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Once Upon a Time in Lithuania Paperback – 5 Jun 2006
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She captures a world which looks amazingly as it must have a century ago. There is one radical difference. There are no Jews. --John Russell Taylor, The Times art critic.
Naomi Alexander puts down what she sees directly and unaffectedly. With the utmost economy of means - we get the story. --Paula Riego.
A unique and remarkable book with its moving paintings and sketches of that tragic land. --Lord Janner of Braunstone, Chairman of the Holocaust Educational Trust.
From the Author
When I had the opportunity of an artists residency at the Europas Parkas Museum in Vilnius, I knew immediately I wanted to draw Jewish culture. My grandmothers family had come from Darbenai near the north-west border and the family tree stretches back to the mid-18th century.
My mother was a sculptor and one of her most powerful creations shows Jews rushing away on horses and carts escaping from Lithuania before the First World War. We always talked of visiting and finding out more about where we came from.
I felt intensely the presence of the Jews that once lived there, the homes they lived in, the things they must have done and the places they visited, and there is a sense that I am commemorating their lives here.
I want people to see what the shtetls and towns are like, but my drawings are not exact replications, they are not photographs. Photos can give you a lot of information but one is left with a much colder feeling. By taking away the straight lines of buildings, for instance, by curling the roofs, a different kind of reality emerges that I hope is warmer and more powerful. Whereas, in a darker drawing, where Nazi atrocities occurred at the Ninth Fort, a difficult subject to draw Ive left some parts of the walls blank, simply to make the picture less busy.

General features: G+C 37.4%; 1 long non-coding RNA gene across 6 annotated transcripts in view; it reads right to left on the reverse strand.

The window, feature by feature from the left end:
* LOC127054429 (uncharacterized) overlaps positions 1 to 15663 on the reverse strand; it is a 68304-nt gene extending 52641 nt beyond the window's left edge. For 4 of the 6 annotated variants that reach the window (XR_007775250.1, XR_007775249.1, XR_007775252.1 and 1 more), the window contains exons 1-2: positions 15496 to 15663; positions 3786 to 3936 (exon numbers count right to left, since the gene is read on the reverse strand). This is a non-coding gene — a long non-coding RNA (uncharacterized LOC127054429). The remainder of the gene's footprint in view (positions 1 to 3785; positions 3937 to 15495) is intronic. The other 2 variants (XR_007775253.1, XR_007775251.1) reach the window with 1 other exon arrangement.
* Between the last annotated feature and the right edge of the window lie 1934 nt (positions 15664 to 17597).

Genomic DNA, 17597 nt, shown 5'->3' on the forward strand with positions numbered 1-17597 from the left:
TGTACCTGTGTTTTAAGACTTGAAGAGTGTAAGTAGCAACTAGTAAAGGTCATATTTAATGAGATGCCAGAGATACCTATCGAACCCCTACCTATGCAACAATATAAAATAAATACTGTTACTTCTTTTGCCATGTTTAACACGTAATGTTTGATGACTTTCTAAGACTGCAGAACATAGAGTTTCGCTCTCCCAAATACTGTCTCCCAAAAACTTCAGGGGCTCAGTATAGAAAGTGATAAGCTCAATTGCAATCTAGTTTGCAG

I prefer to draw quickly. In one sketch there is a broken-down chapel, a bundle of wood. It would have taken several hours to sketch accurately but after four or five minutes drawing it is etched in my memory. It becomes my diary. Its how I remember. In a pencil drawing I remember the detail, a crack in the corner of a building, a mood. Even more so if I paint, for that takes longer. But if I take too long over a painting it becomes too architectural with too much precision, and the emotion is lost.See all Product description
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on 6 May 2006
'Once Upon A Time In Lithuania' by Naomi Alexander is an exquisite book full of beautiful sketches and paintings. Not only does it provide an interesting written insight into Lithuanian Jewish history by such names as Lord Janner and Aubrey Newman, but the real magic is portrayed by the artwork boldy gracing the pages of the book. Even if you have no connection to the subject, the book is well worth the buy - whether it's just to glance through it and escape into the enchanting world Alexander portrays, or to display it on your coffee table (again, something I really recommend you do). One of the best books I have bought in a long time. A 5* buy.